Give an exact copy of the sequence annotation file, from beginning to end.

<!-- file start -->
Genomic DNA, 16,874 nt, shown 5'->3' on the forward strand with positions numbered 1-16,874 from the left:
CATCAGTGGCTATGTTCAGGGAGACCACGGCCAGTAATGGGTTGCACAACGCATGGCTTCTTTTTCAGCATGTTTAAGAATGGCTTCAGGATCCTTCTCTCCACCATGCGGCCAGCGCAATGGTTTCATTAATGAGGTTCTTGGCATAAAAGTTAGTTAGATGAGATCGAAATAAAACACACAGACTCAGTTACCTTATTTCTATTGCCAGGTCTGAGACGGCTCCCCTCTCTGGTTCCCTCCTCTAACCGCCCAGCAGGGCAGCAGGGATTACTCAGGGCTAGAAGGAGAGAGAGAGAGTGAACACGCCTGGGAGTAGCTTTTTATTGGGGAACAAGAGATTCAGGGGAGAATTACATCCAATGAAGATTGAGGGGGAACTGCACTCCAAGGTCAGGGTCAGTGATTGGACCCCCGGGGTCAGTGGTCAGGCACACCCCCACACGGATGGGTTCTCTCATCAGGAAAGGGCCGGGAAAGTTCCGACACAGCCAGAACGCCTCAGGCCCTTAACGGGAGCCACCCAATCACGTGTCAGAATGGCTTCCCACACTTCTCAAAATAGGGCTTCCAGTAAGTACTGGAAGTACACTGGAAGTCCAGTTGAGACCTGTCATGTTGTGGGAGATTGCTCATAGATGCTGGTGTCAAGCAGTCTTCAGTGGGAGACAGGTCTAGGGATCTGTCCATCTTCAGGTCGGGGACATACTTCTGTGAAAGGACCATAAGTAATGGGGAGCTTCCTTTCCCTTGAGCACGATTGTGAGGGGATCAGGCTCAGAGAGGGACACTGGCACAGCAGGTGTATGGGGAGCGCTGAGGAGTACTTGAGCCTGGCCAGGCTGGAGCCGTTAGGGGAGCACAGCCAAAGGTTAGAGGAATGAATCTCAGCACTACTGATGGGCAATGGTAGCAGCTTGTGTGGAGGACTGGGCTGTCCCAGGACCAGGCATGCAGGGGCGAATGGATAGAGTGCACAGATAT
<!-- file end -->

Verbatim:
Genomic DNA, 16,874 nt, shown 5'->3' on the forward strand with positions numbered 1-16,874 from the left:
CATCAGTGGCTATGTTCAGGGAGACCACGGCCAGTAATGGGTTGCACAACGCATGGCTTCTTTTTCAGCATGTTTAAGAATGGCTTCAGGATCCTTCTCTCCACCATGCGGCCAGCGCAATGGTTTCATTAATGAGGTTCTTGGCATAAAAGTTAGTTAGATGAGATCGAAATAAAACACACAGACTCAGTTACCTTATTTCTATTGCCAGGTCTGAGACGGCTCCCCTCTCTGGTTCCCTCCTCTAACCGCCCAGCAGGGCAGCAGGGATTACTCAGGGCTAGAAGGAGAGAGAGAGAGTGAACACGCCTGGGAGTAGCTTTTTATTGGGGAACAAGAGATTCAGGGGAGAATTACATCCAATGAAGATTGAGGGGGAACTGCACTCCAAGGTCAGGGTCAGTGATTGGACCCCCGGGGTCAGTGGTCAGGCACACCCCCACACGGATGGGTTCTCTCATCAGGAAAGGGCCGGGAAAGTTCCGACACAGCCAGAACGCCTCAGGCCCTTAACGGGAGCCACCCAATCACGTGTCAGAATGGCTTCCCACACTTCTCAAAATAGGGCTTCCAGTAAGTACTGGAAGTACACTGGAAGTCCAGTTGAGACCTGTCATGTTGTGGGAGATTGCTCATAGATGCTGGTGTCAAGCAGTCTTCAGTGGGAGACAGGTCTAGGGATCTGTCCATCTTCAGGTCGGGGACATACTTCTGTGAAAGGACCATAAGTAATGGGGAGCTTCCTTTCCCTTGAGCACGATTGTGAGGGGATCAGGCTCAGAGAGGGACACTGGCACAGCAGGTGTATGGGGAGCGCTGAGGAGTACTTGAGCCTGGCCAGGCTGGAGCCGTTAGGGGAGCACAGCCAAAGGTTAGAGGAATGAATCTCAGCACTACTGATGGGCAATGGTAGCAGCTTGTGTGGAGGACTGGGCTGTCCCAGGACCAGGCATGCAGGGGCGAATGGATAGAGTGCACAGATAT